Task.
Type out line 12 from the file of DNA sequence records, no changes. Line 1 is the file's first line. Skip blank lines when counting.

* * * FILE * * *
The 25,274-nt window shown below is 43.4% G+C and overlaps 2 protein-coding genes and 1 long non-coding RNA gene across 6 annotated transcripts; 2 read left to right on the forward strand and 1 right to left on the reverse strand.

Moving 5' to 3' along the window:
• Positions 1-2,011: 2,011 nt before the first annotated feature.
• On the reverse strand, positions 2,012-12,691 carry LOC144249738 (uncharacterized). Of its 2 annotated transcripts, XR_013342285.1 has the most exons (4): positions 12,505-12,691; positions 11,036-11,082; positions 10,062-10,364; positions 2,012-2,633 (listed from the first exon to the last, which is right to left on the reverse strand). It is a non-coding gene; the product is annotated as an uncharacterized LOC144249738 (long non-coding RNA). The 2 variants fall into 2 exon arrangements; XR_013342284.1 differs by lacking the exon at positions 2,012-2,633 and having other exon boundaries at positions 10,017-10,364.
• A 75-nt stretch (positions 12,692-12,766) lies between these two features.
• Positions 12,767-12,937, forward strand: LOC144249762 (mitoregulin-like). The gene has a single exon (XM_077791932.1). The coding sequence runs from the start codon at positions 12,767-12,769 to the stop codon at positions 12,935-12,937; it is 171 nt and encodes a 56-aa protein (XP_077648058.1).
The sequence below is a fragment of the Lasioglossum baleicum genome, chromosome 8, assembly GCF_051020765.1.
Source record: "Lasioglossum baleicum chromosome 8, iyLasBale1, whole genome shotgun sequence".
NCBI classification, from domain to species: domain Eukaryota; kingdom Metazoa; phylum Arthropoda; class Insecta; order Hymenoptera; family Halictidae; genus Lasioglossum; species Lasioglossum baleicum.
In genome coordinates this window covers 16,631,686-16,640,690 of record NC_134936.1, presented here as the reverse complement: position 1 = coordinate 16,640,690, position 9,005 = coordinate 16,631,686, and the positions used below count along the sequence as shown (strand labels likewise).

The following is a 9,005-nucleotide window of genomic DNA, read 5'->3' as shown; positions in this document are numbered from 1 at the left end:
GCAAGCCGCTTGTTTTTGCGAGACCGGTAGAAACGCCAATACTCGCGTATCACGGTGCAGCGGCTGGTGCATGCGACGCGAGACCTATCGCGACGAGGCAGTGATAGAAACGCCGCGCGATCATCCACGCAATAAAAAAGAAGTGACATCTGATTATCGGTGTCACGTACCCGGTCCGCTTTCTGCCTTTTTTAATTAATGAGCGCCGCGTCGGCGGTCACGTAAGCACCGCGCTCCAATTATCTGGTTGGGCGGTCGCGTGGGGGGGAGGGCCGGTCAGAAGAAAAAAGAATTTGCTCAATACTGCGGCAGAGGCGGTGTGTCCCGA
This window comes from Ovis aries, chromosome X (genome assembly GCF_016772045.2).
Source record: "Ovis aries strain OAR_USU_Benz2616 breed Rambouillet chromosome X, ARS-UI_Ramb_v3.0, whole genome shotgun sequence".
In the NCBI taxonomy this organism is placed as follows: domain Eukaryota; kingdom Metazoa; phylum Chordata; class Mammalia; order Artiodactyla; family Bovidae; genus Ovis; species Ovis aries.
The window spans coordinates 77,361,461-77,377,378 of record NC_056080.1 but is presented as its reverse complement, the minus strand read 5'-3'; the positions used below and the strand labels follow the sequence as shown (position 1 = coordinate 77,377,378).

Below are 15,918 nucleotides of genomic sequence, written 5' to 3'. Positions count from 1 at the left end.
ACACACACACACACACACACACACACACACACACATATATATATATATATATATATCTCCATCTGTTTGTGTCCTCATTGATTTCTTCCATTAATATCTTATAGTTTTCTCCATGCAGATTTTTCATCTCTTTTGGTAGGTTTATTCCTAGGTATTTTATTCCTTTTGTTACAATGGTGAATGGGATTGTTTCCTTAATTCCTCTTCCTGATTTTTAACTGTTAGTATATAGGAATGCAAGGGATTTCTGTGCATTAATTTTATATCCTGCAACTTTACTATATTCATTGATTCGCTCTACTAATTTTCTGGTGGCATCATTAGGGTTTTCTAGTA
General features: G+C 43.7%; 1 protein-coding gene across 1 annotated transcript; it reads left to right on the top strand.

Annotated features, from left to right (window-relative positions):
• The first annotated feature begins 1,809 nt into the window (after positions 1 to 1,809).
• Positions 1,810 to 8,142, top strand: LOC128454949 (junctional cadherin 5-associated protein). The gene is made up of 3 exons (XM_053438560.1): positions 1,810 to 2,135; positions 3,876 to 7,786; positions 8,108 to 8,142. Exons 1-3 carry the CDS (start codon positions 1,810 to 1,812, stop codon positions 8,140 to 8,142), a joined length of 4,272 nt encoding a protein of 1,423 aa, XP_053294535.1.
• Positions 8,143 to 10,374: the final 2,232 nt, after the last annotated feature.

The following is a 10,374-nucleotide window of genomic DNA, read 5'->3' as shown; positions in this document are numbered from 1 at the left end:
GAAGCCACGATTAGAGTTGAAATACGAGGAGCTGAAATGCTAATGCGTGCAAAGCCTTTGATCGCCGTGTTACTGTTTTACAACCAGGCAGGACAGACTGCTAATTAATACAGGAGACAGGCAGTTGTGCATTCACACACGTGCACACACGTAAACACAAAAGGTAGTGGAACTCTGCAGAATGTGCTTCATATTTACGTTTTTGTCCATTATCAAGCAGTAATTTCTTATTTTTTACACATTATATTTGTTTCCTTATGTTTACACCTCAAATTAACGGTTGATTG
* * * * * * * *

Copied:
GCAAGCCGCTTGTTTTTGCGAGACCGGTAGAAACGCCAATACTCGCGTATCACGGTGCAGCGGCTGGTGCATGCGACGCGAGACCTATCGCGACGAGGCAGTGATAGAAACGCCGCGCGATCATCCACGCAATAAAAAAGAAGTGACATCTGATTATCGGTGTCACGTACCCGGTCCGCTTTCTGCCTTTTTTAATTAATGAGCGCCGCGTCGGCGGTCACGTAAGCACCGCGCTCCAATTATCTGGTTGGGCGGTCGCGTGGGGGGGAGGGCCGGTCAGAAGAAAAAAGAATTTGCTCAATACTGCGGCAGAGGCGGTGTGTCCCGA